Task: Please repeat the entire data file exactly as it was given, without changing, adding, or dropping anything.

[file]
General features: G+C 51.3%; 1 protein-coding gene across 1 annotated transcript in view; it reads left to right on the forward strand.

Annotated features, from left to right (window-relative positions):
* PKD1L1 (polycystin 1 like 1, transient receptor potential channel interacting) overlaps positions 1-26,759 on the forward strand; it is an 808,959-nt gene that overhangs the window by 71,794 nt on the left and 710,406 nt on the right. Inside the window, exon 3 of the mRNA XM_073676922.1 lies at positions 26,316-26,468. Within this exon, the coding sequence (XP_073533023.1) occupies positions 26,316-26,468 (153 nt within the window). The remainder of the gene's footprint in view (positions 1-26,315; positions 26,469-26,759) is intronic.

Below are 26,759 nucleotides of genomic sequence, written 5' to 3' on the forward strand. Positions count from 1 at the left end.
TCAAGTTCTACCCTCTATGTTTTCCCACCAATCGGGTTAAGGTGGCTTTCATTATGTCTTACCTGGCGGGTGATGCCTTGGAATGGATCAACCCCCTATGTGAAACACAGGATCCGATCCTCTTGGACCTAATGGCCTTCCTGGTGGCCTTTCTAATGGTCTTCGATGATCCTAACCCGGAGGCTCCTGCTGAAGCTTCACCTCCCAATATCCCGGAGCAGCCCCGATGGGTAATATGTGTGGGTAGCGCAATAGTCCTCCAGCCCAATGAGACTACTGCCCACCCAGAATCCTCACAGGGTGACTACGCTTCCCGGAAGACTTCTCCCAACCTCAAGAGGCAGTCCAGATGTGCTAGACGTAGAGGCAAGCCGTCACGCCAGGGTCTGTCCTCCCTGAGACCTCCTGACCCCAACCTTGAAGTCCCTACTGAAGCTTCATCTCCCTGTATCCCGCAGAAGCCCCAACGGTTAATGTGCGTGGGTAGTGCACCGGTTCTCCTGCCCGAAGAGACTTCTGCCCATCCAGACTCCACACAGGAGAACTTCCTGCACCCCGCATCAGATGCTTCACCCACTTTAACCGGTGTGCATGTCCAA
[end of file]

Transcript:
General features: G+C 51.3%; 1 protein-coding gene across 1 annotated transcript in view; it reads left to right on the forward strand.

Annotated features, from left to right (window-relative positions):
* PKD1L1 (polycystin 1 like 1, transient receptor potential channel interacting) overlaps positions 1-26,759 on the forward strand; it is an 808,959-nt gene that overhangs the window by 71,794 nt on the left and 710,406 nt on the right. Inside the window, exon 3 of the mRNA XM_073676922.1 lies at positions 26,316-26,468. Within this exon, the coding sequence (XP_073533023.1) occupies positions 26,316-26,468 (153 nt within the window). The remainder of the gene's footprint in view (positions 1-26,315; positions 26,469-26,759) is intronic.

Below are 26,759 nucleotides of genomic sequence, written 5' to 3' on the forward strand. Positions count from 1 at the left end.
TCAAGTTCTACCCTCTATGTTTTCCCACCAATCGGGTTAAGGTGGCTTTCATTATGTCTTACCTGGCGGGTGATGCCTTGGAATGGATCAACCCCCTATGTGAAACACAGGATCCGATCCTCTTGGACCTAATGGCCTTCCTGGTGGCCTTTCTAATGGTCTTCGATGATCCTAACCCGGAGGCTCCTGCTGAAGCTTCACCTCCCAATATCCCGGAGCAGCCCCGATGGGTAATATGTGTGGGTAGCGCAATAGTCCTCCAGCCCAATGAGACTACTGCCCACCCAGAATCCTCACAGGGTGACTACGCTTCCCGGAAGACTTCTCCCAACCTCAAGAGGCAGTCCAGATGTGCTAGACGTAGAGGCAAGCCGTCACGCCAGGGTCTGTCCTCCCTGAGACCTCCTGACCCCAACCTTGAAGTCCCTACTGAAGCTTCATCTCCCTGTATCCCGCAGAAGCCCCAACGGTTAATGTGCGTGGGTAGTGCACCGGTTCTCCTGCCCGAAGAGACTTCTGCCCATCCAGACTCCACACAGGAGAACTTCCTGCACCCCGCATCAGATGCTTCACCCACTTTAACCGGTGTGCATGTCCAA